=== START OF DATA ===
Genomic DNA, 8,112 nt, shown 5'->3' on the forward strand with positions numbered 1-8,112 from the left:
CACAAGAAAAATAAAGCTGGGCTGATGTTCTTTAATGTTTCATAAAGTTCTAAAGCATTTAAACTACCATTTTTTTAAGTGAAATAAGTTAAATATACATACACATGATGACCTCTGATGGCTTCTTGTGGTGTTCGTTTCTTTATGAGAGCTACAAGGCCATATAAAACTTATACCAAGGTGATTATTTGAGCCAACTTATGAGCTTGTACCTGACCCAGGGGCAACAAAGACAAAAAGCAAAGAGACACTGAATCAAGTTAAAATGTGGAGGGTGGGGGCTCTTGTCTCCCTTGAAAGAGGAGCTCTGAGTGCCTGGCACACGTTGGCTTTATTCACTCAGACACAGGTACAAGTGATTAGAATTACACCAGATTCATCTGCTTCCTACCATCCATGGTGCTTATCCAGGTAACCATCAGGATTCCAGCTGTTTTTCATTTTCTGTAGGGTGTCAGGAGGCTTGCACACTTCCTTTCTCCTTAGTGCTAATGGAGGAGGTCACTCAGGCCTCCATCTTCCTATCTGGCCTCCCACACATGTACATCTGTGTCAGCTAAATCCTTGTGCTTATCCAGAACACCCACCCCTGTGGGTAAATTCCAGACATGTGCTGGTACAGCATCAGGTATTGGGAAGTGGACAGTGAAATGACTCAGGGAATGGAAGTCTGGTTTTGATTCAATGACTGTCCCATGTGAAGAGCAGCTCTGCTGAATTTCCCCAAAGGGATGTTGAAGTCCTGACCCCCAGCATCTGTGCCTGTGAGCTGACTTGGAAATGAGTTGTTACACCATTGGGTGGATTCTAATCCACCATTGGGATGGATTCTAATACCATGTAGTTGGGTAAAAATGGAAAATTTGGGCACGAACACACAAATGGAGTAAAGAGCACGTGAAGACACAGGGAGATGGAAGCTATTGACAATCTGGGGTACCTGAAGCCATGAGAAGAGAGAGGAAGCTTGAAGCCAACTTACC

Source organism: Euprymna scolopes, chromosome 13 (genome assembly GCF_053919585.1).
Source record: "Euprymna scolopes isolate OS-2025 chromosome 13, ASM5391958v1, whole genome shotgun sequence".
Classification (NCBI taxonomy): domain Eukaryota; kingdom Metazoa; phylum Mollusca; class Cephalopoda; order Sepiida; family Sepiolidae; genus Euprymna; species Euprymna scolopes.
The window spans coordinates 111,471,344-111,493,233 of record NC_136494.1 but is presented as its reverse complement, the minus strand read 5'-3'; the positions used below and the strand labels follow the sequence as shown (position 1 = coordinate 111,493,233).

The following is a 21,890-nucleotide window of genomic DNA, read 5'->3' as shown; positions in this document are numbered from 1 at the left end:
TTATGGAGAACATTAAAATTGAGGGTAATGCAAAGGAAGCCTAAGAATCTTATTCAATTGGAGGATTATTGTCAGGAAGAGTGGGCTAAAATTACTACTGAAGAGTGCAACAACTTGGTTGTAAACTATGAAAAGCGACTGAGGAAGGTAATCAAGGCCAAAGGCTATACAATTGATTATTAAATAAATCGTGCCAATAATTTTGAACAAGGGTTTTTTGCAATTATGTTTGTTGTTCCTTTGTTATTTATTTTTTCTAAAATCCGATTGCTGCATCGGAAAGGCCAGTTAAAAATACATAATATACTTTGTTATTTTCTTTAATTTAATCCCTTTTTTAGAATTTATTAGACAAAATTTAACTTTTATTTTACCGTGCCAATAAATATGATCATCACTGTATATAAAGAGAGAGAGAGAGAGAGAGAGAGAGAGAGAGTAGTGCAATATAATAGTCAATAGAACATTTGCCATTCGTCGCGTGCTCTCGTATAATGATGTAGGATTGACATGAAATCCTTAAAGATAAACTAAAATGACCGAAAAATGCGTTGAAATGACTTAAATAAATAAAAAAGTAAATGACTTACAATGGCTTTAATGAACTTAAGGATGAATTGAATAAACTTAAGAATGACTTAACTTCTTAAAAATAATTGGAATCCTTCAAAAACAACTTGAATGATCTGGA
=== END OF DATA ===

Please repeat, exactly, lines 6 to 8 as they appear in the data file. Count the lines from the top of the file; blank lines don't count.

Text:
The window spans coordinates 111,471,344-111,493,233 of record NC_136494.1 but is presented as its reverse complement, the minus strand read 5'-3'; the positions used below and the strand labels follow the sequence as shown (position 1 = coordinate 111,493,233).

The following is a 21,890-nucleotide window of genomic DNA, read 5'->3' as shown; positions in this document are numbered from 1 at the left end:
TTATGGAGAACATTAAAATTGAGGGTAATGCAAAGGAAGCCTAAGAATCTTATTCAATTGGAGGATTATTGTCAGGAAGAGTGGGCTAAAATTACTACTGAAGAGTGCAACAACTTGGTTGTAAACTATGAAAAGCGACTGAGGAAGGTAATCAAGGCCAAAGGCTATACAATTGATTATTAAATAAATCGTGCCAATAATTTTGAACAAGGGTTTTTTGCAATTATGTTTGTTGTTCCTTTGTTATTTATTTTTTCTAAAATCCGATTGCTGCATCGGAAAGGCCAGTTAAAAATACATAATATACTTTGTTATTTTCTTTAATTTAATCCCTTTTTTAGAATTTATTAGACAAAATTTAACTTTTATTTTACCGTGCCAATAAATATGATCATCACTGTATATAAAGAGAGAGAGAGAGAGAGAGAGAGAGAGAGAGTAGTGCAATATAATAGTCAATAGAACATTTGCCATTCGTCGCGTGCTCTCGTATAATGATGTAGGATTGACATGAAATCCTTAAAGATAAACTAAAATGACCGAAAAATGCGTTGAAATGACTTAAATAAATAAAAAAGTAAATGACTTACAATGGCTTTAATGAACTTAAGGATGAATTGAATAAACTTAAGAATGACTTAACTTCTTAAAAATAATTGGAATCCTTCAAAAACAACTTGAATGATCTGGA